"The Pre-boreal period marks the transition from the cold climate of the Late-glacial to the warmer climate of Post-glacial time. This change is immediately obvious in the field from the nature of the sediments, changing as they do from clays to organic lake muds, showing that at this time a more or less continuous vegetation cover was developing."[35]

"At the beginning of the Pre-boreal the pollen curves of the herbaceous species have high values, and most of the genera associated with the Late-glacial fiora are still present e.g. Artemisia, Polemomium and Thalictrum. These plants become less abundant throughout the Pre-boreal, and before the beginning of the Boreal their curves have reached low values."[35]

Archaeological evidence suggests that the coastal plain of ancient Libya was inhabited by Neolithic peoples from as early as 8000 BC, 10,000 b2k.

Rock paintings and carvings that occur at Wadi Mathendous and in the mountainous region of Jebel Acacus reveal that the Libyan Sahara contained rivers, grassy plateaus and an abundance of wildlife such as giraffes, elephants and crocodiles.[36]

"Fossilized bones show that by the sixth millennium B.C. (or about 7,000 years ago), cattle, sheep and goats roamed over green savanna, and rock art [at left] depicts cows with full udders. The occasional image even shows milking".[37]

Populations of pastoralists such as Iberomaurusian[38][39] have left paintings that date back to at least 10,000 BCE, 12,000 b2k, in Northern Niger and neighboring parts of Algeria and Libya.

Heinrich event H1 edit

Cave painting of a horse from the Lascaux caves, circa 16,000 BP. Credit: Cro-Magnon peoples.

This stadial starts about 17.5 ka, extends to about 15.5 ka and is followed after a brief warming by H1.

Laugerie Interstadial edit

Diagram showings the position of the Lascaux interstadial (marked in red and orange) within the time range 10 to 30 ky BP. Credit: Rudolf Pohl.{{free media}}
Venus of Willendorf dates to circa 24,000–22,000  BP. Credit: unknown.

The weak interstadial corresponding to GIS 2 occurred about 23.2 kyr B.P.[40]

"GIS 2 (start) 21.556 [to] GIS 2 (end) 21.407 ka BP".[41]

Heinrich Event 2 (H2) extends "22-25.62 ka BP".[41]

The δ18O values from GISP-2 follow the diagram of Wolfgang Weißmüller. The positions of the Dansgaard-Oeschger events DO1 to DO4 and the Heinrich events H1 to H3 are also indicated. DV 3-4 and DV 6-7 are cold events marked by ice wedges in the upper loess of Dolní Veštonice.

Hasselo stadial edit

This abstract cave carving is possibly the first known example of Neanderthal rock art. Credit: Stewart Finlayson.
New dating of cave paintings in Indonesia reveals that they are more than 40,000 years old. Credit: M. Aubert, et al.

The "Hasselo stadial [is] at approximately 40-38,500 14C years B.P. (Van Huissteden, 1990)."[42]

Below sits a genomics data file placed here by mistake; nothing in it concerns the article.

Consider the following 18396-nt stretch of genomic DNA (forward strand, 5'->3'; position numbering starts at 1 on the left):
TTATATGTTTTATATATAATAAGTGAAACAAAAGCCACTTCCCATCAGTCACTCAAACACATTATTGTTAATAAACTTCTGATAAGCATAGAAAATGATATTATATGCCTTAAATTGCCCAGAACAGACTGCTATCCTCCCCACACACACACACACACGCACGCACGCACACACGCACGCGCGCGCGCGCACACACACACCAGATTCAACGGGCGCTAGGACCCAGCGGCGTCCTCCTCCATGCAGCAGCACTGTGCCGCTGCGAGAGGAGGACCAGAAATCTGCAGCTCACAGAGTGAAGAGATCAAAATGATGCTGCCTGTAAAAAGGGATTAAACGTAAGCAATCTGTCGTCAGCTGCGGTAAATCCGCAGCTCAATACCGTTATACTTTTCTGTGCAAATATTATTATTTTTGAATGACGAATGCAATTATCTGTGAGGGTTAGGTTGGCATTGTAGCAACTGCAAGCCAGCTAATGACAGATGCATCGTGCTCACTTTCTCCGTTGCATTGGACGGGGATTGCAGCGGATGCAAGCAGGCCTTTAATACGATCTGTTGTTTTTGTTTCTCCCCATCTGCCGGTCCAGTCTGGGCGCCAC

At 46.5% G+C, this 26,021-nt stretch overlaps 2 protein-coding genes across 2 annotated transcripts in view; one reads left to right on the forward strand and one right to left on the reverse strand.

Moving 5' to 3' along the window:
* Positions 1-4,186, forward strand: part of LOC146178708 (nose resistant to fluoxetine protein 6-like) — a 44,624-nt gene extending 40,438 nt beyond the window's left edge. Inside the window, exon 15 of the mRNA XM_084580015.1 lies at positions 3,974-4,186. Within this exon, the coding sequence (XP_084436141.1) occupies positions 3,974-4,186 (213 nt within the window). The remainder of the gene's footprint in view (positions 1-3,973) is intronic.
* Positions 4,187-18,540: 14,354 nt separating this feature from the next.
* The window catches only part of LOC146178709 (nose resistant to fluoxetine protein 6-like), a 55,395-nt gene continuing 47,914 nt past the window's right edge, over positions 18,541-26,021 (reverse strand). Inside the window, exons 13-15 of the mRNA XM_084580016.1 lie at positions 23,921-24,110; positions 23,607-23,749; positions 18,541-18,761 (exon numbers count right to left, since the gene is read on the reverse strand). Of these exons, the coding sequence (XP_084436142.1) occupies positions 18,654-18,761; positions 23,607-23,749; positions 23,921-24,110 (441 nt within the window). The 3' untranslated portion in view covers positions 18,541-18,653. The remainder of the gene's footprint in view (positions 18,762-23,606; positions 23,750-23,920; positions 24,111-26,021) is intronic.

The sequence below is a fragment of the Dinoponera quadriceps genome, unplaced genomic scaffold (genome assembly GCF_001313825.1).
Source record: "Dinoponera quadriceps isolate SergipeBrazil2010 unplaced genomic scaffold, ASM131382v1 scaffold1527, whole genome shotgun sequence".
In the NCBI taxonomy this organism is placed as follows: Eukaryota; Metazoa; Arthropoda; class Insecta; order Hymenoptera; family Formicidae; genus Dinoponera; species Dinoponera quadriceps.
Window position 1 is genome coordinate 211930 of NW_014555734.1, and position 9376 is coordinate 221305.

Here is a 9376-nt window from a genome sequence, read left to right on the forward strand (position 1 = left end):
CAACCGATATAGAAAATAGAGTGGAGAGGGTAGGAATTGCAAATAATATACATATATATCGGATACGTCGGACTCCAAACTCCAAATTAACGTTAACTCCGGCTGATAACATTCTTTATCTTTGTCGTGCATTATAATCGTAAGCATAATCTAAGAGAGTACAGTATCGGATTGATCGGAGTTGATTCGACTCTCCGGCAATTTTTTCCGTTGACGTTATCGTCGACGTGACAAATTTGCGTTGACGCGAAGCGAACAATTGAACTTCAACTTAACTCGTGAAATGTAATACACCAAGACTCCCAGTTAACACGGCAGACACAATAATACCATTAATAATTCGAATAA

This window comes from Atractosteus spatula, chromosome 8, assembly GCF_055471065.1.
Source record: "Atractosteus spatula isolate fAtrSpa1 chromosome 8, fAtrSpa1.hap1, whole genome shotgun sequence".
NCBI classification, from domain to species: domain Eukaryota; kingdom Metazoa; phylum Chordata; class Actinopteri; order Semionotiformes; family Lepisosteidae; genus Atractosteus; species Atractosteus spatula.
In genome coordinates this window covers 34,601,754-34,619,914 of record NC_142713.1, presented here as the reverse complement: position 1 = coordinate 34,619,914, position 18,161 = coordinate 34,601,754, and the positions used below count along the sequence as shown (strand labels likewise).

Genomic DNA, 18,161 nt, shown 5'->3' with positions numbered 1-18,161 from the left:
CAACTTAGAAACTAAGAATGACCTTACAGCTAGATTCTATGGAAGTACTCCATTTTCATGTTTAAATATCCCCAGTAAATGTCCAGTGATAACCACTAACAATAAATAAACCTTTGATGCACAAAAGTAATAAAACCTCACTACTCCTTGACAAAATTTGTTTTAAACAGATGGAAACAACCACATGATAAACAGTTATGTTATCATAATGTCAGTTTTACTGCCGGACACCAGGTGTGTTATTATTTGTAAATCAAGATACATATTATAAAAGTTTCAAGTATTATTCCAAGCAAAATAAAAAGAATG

The "Hasselo Stadial [is a glacial advance] (44–39 ka ago)".[43]

"Around 39,000 years ago, a Neanderthal huddled in the back of a seaside cave at Gibraltar, safe from the hyenas, lions and leopards that might have prowled outside. Under the flickering light of a campfire, he or she used a stone tool to carefully etch what looks like a grid or a hashtag [in the image at the right] onto a natural platform of bedrock."[44]

"This was intentional — this was not somebody doodling or scratching on the surface."[45]

"Neanderthals might have behaved more like Homo sapiens than previously thought: They buried their dead, they used pigments and feathers to decorate their bodies, and they may have even organized their caves."[44]

"Art is something else — it's an indication of abstract thinking."[45]

"In Gorham's Cave, Finlayson and colleagues were surprised to find a series of deeply incised parallel and crisscrossing lines when they wiped away the dirt covering a bedrock surface. The rock had been sealed under a layer of soil that was littered with Mousterian stone tools (a style long linked to Neanderthals). Radiocarbon dating indicated that this soil layer was between 38,500 and 30,500 years old, suggesting the rock art buried underneath was created sometime before then."[44]

"Gibraltar is one of the most famous sites of Neanderthal occupation. At Gorham's Cave and its surrounding caverns, archaeologists have found evidence that Neanderthals butchered seals, roasted pigeons and plucked feathers off birds of prey. In other parts of Europe, Neanderthals lived alongside humans — and may have even interbred with them. But 40,000 years ago, the southern Iberian Peninsula was a Neanderthal stronghold."[44]

"Modern humans had not spread into the area yet."[45]

"More than 50 stone-tool incisions were needed to mimic the deepest line of the grid, and between 188 and 317 total strokes were probably needed to create the entire pattern."[44]

"It's very basic. It's very simple. It's not a Venus. It's not a bison. It's not a horse."[46]

"There is a huge difference between making three lines that any 3-year-old kid would be able to make and sculpting a Venus."[46]

"My own feeling is that if Neanderthals regularly used symbols, and given their longtime occupation throughout large parts of the Old World, we probably would have found clearer evidence by now."[47]